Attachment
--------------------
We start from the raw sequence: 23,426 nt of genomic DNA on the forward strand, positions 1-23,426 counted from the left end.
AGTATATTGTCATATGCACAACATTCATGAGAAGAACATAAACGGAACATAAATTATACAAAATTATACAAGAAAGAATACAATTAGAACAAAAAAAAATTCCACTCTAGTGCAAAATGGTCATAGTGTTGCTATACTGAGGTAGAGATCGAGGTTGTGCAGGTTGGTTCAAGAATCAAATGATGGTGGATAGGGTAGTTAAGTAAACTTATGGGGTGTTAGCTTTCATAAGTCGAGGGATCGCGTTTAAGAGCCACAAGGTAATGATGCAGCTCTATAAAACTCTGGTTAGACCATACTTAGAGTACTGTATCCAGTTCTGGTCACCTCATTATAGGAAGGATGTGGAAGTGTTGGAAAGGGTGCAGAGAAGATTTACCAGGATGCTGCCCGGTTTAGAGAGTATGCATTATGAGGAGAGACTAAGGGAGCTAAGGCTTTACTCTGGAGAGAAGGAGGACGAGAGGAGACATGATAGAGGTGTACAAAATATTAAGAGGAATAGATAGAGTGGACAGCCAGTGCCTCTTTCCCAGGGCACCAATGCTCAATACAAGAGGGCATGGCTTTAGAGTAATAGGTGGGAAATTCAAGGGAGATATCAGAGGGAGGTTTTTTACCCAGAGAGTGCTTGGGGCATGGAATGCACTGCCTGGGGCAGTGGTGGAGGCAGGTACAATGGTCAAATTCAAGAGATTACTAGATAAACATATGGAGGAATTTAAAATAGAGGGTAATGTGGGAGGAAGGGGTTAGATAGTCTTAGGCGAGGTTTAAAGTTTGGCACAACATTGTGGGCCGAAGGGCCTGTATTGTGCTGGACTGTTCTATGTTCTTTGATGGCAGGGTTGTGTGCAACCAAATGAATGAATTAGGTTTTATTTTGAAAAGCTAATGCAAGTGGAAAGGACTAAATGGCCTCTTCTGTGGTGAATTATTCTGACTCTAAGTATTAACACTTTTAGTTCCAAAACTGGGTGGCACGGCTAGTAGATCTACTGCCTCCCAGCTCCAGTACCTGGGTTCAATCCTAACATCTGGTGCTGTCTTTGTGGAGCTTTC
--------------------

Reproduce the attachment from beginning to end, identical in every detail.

We start from the raw sequence: 23,426 nt of genomic DNA on the forward strand, positions 1-23,426 counted from the left end.
AGTATATTGTCATATGCACAACATTCATGAGAAGAACATAAACGGAACATAAATTATACAAAATTATACAAGAAAGAATACAATTAGAACAAAAAAAAATTCCACTCTAGTGCAAAATGGTCATAGTGTTGCTATACTGAGGTAGAGATCGAGGTTGTGCAGGTTGGTTCAAGAATCAAATGATGGTGGATAGGGTAGTTAAGTAAACTTATGGGGTGTTAGCTTTCATAAGTCGAGGGATCGCGTTTAAGAGCCACAAGGTAATGATGCAGCTCTATAAAACTCTGGTTAGACCATACTTAGAGTACTGTATCCAGTTCTGGTCACCTCATTATAGGAAGGATGTGGAAGTGTTGGAAAGGGTGCAGAGAAGATTTACCAGGATGCTGCCCGGTTTAGAGAGTATGCATTATGAGGAGAGACTAAGGGAGCTAAGGCTTTACTCTGGAGAGAAGGAGGACGAGAGGAGACATGATAGAGGTGTACAAAATATTAAGAGGAATAGATAGAGTGGACAGCCAGTGCCTCTTTCCCAGGGCACCAATGCTCAATACAAGAGGGCATGGCTTTAGAGTAATAGGTGGGAAATTCAAGGGAGATATCAGAGGGAGGTTTTTTACCCAGAGAGTGCTTGGGGCATGGAATGCACTGCCTGGGGCAGTGGTGGAGGCAGGTACAATGGTCAAATTCAAGAGATTACTAGATAAACATATGGAGGAATTTAAAATAGAGGGTAATGTGGGAGGAAGGGGTTAGATAGTCTTAGGCGAGGTTTAAAGTTTGGCACAACATTGTGGGCCGAAGGGCCTGTATTGTGCTGGACTGTTCTATGTTCTTTGATGGCAGGGTTGTGTGCAACCAAATGAATGAATTAGGTTTTATTTTGAAAAGCTAATGCAAGTGGAAAGGACTAAATGGCCTCTTCTGTGGTGAATTATTCTGACTCTAAGTATTAACACTTTTAGTTCCAAAACTGGGTGGCACGGCTAGTAGATCTACTGCCTCCCAGCTCCAGTACCTGGGTTCAATCCTAACATCTGGTGCTGTCTTTGTGGAGCTTTC